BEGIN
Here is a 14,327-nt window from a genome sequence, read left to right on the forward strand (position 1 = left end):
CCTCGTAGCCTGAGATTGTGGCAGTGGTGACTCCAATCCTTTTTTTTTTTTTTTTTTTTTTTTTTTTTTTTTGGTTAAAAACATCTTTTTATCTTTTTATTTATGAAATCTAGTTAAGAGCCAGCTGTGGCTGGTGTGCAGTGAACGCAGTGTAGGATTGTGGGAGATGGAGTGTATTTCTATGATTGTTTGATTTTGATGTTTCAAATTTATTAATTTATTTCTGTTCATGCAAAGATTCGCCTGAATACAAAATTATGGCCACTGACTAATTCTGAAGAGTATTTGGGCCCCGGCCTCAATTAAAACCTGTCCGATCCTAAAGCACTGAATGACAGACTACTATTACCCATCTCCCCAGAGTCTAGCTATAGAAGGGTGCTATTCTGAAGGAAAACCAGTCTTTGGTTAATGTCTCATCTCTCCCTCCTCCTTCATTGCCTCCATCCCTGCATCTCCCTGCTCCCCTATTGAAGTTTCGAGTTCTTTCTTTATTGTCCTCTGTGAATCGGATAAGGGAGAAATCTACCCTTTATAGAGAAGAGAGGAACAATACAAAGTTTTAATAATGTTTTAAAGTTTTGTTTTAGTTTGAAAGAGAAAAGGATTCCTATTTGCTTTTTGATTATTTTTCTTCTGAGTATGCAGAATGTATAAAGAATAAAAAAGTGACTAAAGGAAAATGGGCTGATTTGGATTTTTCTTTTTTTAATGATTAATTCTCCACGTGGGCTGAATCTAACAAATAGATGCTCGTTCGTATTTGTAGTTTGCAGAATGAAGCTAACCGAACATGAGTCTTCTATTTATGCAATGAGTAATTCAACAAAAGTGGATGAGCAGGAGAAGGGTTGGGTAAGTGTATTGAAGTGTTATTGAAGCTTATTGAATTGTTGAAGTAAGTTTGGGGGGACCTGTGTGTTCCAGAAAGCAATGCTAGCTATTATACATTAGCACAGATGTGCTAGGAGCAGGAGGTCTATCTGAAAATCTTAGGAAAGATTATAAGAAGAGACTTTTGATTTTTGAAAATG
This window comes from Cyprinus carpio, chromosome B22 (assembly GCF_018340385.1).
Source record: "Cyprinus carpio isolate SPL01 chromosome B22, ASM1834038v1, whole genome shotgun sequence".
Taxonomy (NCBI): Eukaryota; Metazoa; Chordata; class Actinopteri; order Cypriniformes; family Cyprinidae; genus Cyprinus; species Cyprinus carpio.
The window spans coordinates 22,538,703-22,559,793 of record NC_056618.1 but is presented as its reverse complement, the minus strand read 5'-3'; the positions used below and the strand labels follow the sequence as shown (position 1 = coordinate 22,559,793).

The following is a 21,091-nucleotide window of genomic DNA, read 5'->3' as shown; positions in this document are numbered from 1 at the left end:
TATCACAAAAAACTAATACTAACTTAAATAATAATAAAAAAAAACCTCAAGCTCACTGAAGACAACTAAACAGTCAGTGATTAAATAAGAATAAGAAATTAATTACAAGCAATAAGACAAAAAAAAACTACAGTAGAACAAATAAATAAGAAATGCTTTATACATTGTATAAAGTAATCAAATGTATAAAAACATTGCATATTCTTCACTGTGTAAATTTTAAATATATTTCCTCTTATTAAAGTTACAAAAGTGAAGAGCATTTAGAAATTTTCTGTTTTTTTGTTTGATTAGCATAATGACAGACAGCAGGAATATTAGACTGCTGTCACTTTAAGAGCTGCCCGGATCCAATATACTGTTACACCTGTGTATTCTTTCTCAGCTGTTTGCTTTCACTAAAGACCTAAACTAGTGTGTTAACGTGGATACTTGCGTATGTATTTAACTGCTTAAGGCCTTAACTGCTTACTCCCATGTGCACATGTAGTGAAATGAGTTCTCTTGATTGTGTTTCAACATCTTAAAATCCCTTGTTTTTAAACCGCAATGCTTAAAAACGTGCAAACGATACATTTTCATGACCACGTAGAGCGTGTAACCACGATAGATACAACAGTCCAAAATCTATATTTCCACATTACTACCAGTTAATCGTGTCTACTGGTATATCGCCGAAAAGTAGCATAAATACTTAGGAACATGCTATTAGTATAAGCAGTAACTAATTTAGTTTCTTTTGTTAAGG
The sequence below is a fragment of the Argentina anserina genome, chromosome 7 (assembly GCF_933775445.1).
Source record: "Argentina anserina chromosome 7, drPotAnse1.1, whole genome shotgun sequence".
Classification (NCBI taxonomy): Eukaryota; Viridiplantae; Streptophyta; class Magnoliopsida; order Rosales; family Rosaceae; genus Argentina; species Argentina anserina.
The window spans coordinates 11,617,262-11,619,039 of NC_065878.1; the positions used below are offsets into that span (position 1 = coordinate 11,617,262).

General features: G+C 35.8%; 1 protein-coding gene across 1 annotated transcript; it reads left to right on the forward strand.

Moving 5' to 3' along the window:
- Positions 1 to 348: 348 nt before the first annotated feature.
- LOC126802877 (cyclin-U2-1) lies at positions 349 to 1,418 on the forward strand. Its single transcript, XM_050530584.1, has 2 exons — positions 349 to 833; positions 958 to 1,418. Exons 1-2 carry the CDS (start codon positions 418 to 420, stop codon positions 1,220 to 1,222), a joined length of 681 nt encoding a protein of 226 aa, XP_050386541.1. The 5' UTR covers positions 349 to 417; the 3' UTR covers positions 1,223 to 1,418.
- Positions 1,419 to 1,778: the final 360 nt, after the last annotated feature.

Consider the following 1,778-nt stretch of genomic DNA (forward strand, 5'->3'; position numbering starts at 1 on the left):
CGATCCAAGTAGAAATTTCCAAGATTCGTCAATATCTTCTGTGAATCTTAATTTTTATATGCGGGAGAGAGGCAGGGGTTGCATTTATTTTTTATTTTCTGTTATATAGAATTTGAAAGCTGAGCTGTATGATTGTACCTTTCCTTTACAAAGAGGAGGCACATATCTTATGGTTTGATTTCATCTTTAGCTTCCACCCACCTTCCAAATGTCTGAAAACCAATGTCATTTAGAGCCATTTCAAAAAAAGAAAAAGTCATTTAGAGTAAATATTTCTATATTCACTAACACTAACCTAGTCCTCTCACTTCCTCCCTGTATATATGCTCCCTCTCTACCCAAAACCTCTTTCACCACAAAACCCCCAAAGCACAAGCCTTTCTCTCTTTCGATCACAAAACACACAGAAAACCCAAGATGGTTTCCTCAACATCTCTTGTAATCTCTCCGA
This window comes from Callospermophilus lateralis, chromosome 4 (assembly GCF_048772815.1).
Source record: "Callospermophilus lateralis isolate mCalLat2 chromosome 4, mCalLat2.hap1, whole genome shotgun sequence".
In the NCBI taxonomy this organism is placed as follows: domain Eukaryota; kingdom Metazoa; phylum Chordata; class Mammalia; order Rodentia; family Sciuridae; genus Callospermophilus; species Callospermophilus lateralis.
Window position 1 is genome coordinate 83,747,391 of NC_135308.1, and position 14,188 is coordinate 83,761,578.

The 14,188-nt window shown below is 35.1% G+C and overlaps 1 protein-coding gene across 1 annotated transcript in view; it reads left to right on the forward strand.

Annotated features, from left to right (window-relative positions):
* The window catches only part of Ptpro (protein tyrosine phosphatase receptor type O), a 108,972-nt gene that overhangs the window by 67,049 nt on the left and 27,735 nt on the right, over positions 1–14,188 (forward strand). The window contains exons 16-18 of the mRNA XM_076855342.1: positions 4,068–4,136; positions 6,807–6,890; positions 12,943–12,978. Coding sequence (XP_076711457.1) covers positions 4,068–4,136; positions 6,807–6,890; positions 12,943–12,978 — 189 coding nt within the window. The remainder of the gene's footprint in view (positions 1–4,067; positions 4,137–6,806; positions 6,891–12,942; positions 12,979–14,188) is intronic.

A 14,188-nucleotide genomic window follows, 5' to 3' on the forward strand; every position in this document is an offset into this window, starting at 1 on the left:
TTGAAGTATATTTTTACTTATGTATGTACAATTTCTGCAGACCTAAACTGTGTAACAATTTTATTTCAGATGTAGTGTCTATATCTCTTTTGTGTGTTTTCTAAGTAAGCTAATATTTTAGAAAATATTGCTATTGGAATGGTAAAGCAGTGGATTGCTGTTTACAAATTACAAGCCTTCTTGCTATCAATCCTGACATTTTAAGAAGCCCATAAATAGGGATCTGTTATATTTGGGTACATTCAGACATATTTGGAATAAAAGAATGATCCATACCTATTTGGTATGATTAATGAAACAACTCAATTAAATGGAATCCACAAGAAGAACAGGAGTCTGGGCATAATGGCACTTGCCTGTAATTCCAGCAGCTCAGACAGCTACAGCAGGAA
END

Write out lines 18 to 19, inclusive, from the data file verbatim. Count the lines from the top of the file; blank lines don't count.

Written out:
Consider the following 1,778-nt stretch of genomic DNA (forward strand, 5'->3'; position numbering starts at 1 on the left):
CGATCCAAGTAGAAATTTCCAAGATTCGTCAATATCTTCTGTGAATCTTAATTTTTATATGCGGGAGAGAGGCAGGGGTTGCATTTATTTTTTATTTTCTGTTATATAGAATTTGAAAGCTGAGCTGTATGATTGTACCTTTCCTTTACAAAGAGGAGGCACATATCTTATGGTTTGATTTCATCTTTAGCTTCCACCCACCTTCCAAATGTCTGAAAACCAATGTCATTTAGAGCCATTTCAAAAAAAGAAAAAGTCATTTAGAGTAAATATTTCTATATTCACTAACACTAACCTAGTCCTCTCACTTCCTCCCTGTATATATGCTCCCTCTCTACCCAAAACCTCTTTCACCACAAAACCCCCAAAGCACAAGCCTTTCTCTCTTTCGATCACAAAACACACAGAAAACCCAAGATGGTTTCCTCAACATCTCTTGTAATCTCTCCGA